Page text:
While even the deadliest buffalo jumps had little effect on these masses, guns and horses left a much deeper mark. The efficiency of equestrian hunting led Native American societies to depend even more heavily on bison, and by the late 1700s, their hunts had begun to take a toll on the herds. In the 1800s, when demand for buffalo robes and leather on the East Coast and in Europe prompted commercial hunters—first mostly Native American, then mostly white—to start killing bison wholesale in both the United States and Canada, the decline accelerated. After the first transcontinental railroad was completed in 1869, the decline turned into a free fall, with hide hunters slaughtering more than a million bison each year.

When the United States entered the final decades of its war on the plains tribes, the destruction of the bison began to look like a convenient way to control the enemy. Columbus Delano, President Ulysses S. Grant's secretary of the interior, believed that the disappearance of the bison would "confine the Indians to smaller areas and compel them to abandon their nomadic customs." In 1874, after Congress passed a bill restricting bison hunting, President Grant vetoed it.

Twelve years later, there were fewer than 300 free-roaming plains bison left in the entire United States. In Canada, there were thought to be none at all. In 1897, the last four plains bison living outside Yellowstone National Park were shot in a mountain valley in Colorado, and by 1902, despite efforts by the US military to control poaching in Yellowstone, the park's herd had been reduced to fewer than two dozen. Though some bison survived on ranches, and an isolated population of wood bison (the other subspecies of American bison) would later be discovered in northern Canada, the species that had traveled the continent for millennia was effectively extinct.

In the course of a few decades, the members of the Blackfoot Confederacy had lost their primary source of protein, warmth, and cultural strength. The reversal of fortune was cataclysmic, and its effects persist; the tribes and First Nations of the North American plains, once among the richest societies in the world, are today among the poorest.

THE SPECIES BIOLOGISTS call Bison bison is known in the Blackfoot language as iinnii, in Arapaho as bii or heneecee, and in any Indigenous plains language as a synonym for life itself. For most of the plains dwellers who experienced the species' near extermination, it was a crushing tragedy and a mortal threat. But on the urbanizing coasts of North America, in the centers of population and political power, the bison's demise was at first little more than a rumor—a tale from the very edges of the known world and the very limits of the imagination.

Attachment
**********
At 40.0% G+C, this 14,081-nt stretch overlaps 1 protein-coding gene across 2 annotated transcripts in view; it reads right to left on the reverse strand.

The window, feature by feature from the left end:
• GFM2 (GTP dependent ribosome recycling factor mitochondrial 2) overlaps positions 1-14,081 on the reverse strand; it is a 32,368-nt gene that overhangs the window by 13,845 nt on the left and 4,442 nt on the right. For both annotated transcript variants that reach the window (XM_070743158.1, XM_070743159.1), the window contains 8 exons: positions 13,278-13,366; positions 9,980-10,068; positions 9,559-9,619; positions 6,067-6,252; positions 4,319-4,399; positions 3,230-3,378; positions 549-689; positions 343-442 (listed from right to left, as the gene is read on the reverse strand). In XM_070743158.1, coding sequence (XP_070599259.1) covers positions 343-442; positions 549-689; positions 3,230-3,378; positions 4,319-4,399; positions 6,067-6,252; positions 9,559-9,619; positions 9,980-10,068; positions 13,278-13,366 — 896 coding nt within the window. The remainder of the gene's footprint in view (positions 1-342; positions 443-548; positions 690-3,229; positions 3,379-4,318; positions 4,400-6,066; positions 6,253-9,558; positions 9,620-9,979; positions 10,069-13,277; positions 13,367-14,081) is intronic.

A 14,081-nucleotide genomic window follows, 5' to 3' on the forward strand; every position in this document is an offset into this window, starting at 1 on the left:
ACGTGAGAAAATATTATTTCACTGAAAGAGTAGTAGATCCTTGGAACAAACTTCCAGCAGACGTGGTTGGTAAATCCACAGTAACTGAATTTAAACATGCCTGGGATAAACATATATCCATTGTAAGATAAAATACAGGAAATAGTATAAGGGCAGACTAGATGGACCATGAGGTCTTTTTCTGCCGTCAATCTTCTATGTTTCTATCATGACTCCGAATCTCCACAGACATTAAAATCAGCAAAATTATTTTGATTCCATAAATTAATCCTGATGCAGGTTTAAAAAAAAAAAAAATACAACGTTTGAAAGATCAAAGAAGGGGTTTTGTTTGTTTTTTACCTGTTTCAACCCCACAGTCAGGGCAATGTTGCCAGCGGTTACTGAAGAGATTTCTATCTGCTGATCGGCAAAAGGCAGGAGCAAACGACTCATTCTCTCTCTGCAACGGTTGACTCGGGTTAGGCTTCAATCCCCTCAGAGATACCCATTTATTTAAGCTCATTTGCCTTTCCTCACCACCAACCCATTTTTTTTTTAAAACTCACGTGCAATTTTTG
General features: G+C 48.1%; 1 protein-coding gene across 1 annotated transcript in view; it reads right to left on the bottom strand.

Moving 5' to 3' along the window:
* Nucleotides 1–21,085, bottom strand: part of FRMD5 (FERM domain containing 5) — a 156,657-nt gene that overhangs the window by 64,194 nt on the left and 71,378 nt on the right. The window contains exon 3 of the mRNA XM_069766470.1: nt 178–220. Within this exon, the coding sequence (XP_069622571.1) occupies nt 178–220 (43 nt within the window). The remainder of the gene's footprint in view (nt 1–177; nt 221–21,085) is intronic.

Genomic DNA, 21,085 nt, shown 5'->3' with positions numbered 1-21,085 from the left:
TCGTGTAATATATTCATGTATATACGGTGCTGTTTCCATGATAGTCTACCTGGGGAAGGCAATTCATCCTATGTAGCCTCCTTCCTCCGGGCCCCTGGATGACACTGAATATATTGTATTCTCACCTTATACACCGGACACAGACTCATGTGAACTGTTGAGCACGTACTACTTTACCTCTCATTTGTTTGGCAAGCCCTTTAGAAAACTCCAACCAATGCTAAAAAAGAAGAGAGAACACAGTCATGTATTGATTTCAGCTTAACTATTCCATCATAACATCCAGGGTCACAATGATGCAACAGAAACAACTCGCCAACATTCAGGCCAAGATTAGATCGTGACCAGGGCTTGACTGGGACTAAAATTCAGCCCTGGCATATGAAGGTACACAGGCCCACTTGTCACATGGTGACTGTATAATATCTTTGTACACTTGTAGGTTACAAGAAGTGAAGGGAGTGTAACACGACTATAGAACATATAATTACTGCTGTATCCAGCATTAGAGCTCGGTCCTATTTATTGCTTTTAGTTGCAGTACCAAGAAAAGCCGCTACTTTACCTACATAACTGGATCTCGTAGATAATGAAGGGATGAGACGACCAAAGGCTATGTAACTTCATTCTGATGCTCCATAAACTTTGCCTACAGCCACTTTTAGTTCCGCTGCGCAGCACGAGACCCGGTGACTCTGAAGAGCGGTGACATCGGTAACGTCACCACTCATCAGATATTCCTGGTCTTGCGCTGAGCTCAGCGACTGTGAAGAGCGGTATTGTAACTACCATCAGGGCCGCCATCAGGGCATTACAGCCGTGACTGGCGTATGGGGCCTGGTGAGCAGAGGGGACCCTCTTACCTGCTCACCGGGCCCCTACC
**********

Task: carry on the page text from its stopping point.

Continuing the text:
For many who heard about the bison slaughter from afar, extinction itself was a strange and relatively new idea. Though European explorers had already extinguished dozens of bird species on islands in the Atlantic, Pacific, and Indian Oceans, the long-standing assumption that species were static, enduring, and divinely created was not easily dislodged. Charles Darwin, in 1859, had acknowledged that humans could cause extinctions but maintained that extinct species would soon be replaced by others. While not all shared his equanimity, even some naturalists found it difficult to believe that humans could eliminate a species as plentiful as the American bison. For most people in the urban United States, bison were an abstraction, and the most common response to their reported plight was a shrug.

One of the few to take up the bison's cause was William Temple Hornaday, a brash young taxidermist at the National Museum—part of the Smithsonian Institution—in Washington, DC. Before Hornaday arrived at the museum in 1882, he had spent years traveling the world as a trophy hunter, killing elephants and tigers and selling their remains to museums for display, and he was surprised to discover that his new institution had only a few moth-eaten specimens of the mighty Bison bison. He wrote to contacts all over the Great Plains about the prospects for acquiring more, and from their replies he learned, with rising alarm, that there were few if any free-roaming bison left alive. "I awoke, dazed and stunned, to a sudden realization of the fact that the buffalo-hide hunters of the United States had practically finished their work," he later wrote.

Hornaday's paradoxical reaction to this realization was to shoot yet more bison. In 1886, he mounted two expeditions to Montana, determined to preserve at least a few of the remaining representatives of Bison bison behind glass. He and his companions spent several grueling weeks on the trail, riding past piles of bison bones and sunbaked flesh. They ultimately shot 20 animals, including a gigantic bull. Hornaday recalled that as he stood on the snowy prairie, pinned by the bull's dying glare, he experienced "the greatest reluctance I ever felt about taking the life of an animal."

Hornaday's bison display at the National Museum, which he revealed to the public in spring 1888, represented the species' predicament in new and memorable dimensions. For him, the obvious next step was to breed bison in captivity for release on the plains—or, as he put it, to "atone for the national disgrace that attaches to the heartless and senseless extermination of the species in the wild state."

In 1896, when Hornaday became the director of the zoological park that would become the Bronx Zoo, he started to pursue that dream in earnest. With the help of wealthy sportsmen—including soon-to-be-president Theodore Roosevelt—who considered bison essential to their own beloved pastime, Hornaday founded the American Bison Society, a private organization dedicated to the species' restoration. Society funding allowed him to begin breeding bison purchased from ranchers in Texas and Oklahoma, and after a few years of trial and error he established a small herd in the heart of the Bronx.